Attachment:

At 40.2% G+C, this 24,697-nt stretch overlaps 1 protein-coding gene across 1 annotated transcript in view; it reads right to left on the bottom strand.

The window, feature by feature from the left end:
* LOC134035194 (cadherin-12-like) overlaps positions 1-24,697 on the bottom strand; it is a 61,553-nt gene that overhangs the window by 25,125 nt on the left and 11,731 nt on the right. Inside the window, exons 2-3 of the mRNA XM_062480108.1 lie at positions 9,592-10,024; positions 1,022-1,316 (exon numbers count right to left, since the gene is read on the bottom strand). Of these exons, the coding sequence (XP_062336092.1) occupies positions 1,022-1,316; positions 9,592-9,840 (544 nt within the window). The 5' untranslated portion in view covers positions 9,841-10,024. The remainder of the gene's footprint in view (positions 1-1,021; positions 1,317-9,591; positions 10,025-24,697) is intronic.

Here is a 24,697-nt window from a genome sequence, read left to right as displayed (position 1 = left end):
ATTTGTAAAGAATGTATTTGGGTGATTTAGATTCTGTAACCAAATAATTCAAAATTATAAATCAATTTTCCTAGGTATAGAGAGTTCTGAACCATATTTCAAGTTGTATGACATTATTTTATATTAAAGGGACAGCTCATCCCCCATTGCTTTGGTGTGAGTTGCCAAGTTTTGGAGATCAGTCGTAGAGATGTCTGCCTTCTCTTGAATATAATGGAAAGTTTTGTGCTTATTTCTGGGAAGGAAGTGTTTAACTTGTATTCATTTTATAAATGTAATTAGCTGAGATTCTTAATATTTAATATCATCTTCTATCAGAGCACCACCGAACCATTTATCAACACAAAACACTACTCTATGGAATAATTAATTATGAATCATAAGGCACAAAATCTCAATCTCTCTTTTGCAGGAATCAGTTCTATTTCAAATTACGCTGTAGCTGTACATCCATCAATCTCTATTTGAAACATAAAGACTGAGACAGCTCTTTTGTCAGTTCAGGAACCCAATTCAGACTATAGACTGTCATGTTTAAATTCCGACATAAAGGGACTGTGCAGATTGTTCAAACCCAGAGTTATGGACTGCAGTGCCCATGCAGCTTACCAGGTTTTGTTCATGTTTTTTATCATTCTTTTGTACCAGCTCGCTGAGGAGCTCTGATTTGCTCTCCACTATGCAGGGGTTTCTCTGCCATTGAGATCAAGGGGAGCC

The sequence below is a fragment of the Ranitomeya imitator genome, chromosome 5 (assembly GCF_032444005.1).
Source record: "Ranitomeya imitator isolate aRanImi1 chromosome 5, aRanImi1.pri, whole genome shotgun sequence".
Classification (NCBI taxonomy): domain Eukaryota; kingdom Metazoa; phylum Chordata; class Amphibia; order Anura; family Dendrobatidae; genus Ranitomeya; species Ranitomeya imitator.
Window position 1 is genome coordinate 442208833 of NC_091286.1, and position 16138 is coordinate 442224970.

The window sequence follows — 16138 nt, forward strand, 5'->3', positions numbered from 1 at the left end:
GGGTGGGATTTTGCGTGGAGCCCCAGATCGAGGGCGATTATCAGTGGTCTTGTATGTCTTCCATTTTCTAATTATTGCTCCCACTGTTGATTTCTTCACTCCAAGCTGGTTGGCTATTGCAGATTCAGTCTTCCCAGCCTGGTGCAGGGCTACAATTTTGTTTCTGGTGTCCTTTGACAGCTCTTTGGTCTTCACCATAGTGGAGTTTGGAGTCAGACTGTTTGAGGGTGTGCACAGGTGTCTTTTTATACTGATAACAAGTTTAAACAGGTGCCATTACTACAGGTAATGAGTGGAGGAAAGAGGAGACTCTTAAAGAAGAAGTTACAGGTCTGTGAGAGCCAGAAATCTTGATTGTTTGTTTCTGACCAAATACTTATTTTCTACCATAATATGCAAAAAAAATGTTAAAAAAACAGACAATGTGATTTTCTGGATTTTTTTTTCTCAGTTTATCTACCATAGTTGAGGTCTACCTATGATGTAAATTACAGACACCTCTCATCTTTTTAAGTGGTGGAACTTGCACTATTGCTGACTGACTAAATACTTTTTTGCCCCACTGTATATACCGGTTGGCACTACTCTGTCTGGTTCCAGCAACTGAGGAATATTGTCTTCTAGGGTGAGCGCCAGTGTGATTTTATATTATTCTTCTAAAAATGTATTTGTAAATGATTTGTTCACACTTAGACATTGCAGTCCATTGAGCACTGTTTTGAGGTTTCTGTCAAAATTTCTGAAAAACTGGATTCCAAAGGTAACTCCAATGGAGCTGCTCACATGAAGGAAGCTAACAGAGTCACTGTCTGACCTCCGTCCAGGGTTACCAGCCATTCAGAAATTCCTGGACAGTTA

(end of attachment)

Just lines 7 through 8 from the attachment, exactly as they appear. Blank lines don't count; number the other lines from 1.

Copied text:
Source record: "Ranitomeya imitator isolate aRanImi1 chromosome 5, aRanImi1.pri, whole genome shotgun sequence".
Classification (NCBI taxonomy): domain Eukaryota; kingdom Metazoa; phylum Chordata; class Amphibia; order Anura; family Dendrobatidae; genus Ranitomeya; species Ranitomeya imitator.